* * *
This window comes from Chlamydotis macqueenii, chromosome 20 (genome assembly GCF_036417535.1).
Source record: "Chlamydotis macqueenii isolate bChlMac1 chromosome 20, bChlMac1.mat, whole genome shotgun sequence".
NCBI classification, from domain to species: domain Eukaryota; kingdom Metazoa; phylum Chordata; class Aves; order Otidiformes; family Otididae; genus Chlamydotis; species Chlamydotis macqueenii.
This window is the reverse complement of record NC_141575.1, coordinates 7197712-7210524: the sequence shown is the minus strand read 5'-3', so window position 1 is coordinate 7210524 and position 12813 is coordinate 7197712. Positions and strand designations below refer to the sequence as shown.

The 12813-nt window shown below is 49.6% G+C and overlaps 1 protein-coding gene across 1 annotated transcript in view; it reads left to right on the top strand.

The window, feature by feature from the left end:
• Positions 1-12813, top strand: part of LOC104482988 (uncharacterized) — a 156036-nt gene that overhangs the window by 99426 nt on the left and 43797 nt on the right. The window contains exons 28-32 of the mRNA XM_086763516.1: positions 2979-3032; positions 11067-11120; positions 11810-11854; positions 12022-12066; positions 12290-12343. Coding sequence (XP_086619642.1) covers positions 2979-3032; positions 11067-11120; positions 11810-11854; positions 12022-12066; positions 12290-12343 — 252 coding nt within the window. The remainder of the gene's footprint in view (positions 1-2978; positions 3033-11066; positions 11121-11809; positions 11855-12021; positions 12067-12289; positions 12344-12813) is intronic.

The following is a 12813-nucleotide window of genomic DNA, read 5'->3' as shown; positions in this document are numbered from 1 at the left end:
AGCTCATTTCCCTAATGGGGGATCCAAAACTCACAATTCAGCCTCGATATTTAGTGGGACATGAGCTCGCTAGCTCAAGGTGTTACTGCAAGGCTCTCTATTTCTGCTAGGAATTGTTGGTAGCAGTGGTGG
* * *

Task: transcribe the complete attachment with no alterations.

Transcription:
This window comes from Chlamydotis macqueenii, chromosome 20 (genome assembly GCF_036417535.1).
Source record: "Chlamydotis macqueenii isolate bChlMac1 chromosome 20, bChlMac1.mat, whole genome shotgun sequence".
NCBI classification, from domain to species: domain Eukaryota; kingdom Metazoa; phylum Chordata; class Aves; order Otidiformes; family Otididae; genus Chlamydotis; species Chlamydotis macqueenii.
This window is the reverse complement of record NC_141575.1, coordinates 7197712-7210524: the sequence shown is the minus strand read 5'-3', so window position 1 is coordinate 7210524 and position 12813 is coordinate 7197712. Positions and strand designations below refer to the sequence as shown.

The 12813-nt window shown below is 49.6% G+C and overlaps 1 protein-coding gene across 1 annotated transcript in view; it reads left to right on the top strand.

The window, feature by feature from the left end:
• Positions 1-12813, top strand: part of LOC104482988 (uncharacterized) — a 156036-nt gene that overhangs the window by 99426 nt on the left and 43797 nt on the right. The window contains exons 28-32 of the mRNA XM_086763516.1: positions 2979-3032; positions 11067-11120; positions 11810-11854; positions 12022-12066; positions 12290-12343. Coding sequence (XP_086619642.1) covers positions 2979-3032; positions 11067-11120; positions 11810-11854; positions 12022-12066; positions 12290-12343 — 252 coding nt within the window. The remainder of the gene's footprint in view (positions 1-2978; positions 3033-11066; positions 11121-11809; positions 11855-12021; positions 12067-12289; positions 12344-12813) is intronic.

The following is a 12813-nucleotide window of genomic DNA, read 5'->3' as shown; positions in this document are numbered from 1 at the left end:
AGCTCATTTCCCTAATGGGGGATCCAAAACTCACAATTCAGCCTCGATATTTAGTGGGACATGAGCTCGCTAGCTCAAGGTGTTACTGCAAGGCTCTCTATTTCTGCTAGGAATTGTTGGTAGCAGTGGTGG